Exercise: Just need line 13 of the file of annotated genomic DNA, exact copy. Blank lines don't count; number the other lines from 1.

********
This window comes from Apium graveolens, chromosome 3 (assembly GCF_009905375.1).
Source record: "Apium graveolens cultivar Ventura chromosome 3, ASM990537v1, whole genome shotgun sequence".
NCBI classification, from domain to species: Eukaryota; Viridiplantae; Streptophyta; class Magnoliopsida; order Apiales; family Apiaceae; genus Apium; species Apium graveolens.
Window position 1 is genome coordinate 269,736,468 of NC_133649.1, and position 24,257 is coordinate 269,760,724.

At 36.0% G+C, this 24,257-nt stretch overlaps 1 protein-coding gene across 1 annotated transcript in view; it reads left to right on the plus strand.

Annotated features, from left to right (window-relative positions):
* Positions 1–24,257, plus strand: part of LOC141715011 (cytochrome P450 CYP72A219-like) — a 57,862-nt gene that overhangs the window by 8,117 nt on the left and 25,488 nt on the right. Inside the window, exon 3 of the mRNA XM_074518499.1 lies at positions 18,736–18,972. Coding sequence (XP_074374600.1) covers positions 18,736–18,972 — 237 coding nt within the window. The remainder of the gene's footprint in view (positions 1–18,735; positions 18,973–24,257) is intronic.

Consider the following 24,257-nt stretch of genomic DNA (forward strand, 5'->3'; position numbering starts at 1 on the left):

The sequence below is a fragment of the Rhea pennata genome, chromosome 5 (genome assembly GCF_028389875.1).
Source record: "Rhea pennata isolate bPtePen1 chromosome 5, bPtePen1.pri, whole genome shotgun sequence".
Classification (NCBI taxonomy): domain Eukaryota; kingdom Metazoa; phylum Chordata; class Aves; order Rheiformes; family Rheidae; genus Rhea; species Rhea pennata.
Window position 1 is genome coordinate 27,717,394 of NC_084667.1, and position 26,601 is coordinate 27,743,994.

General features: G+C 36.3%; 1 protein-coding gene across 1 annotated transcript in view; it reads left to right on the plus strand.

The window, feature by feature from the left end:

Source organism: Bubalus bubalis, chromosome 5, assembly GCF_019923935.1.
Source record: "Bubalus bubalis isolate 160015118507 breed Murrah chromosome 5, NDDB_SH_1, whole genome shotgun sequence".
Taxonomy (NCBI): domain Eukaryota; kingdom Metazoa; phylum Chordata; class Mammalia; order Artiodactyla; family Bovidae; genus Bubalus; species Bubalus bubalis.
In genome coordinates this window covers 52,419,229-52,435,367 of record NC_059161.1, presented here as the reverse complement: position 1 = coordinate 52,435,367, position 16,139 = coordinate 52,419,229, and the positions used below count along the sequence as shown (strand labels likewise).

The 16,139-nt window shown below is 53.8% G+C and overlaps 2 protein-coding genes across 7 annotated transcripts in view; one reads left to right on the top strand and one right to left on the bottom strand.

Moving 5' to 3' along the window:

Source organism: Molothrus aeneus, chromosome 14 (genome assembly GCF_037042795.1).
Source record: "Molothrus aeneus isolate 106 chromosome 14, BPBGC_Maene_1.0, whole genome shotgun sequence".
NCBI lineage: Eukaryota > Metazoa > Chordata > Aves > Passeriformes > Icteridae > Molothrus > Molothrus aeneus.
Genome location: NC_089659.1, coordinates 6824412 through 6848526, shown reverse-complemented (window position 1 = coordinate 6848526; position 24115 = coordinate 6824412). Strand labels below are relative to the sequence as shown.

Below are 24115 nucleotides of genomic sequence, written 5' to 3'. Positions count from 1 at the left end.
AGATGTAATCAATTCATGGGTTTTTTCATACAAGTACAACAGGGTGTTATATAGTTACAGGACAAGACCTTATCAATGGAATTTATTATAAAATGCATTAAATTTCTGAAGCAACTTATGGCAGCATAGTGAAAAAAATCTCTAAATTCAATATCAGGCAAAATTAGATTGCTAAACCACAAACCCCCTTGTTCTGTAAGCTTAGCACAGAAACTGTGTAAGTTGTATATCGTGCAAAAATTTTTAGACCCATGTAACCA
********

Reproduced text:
General features: G+C 36.3%; 1 protein-coding gene across 1 annotated transcript in view; it reads left to right on the plus strand.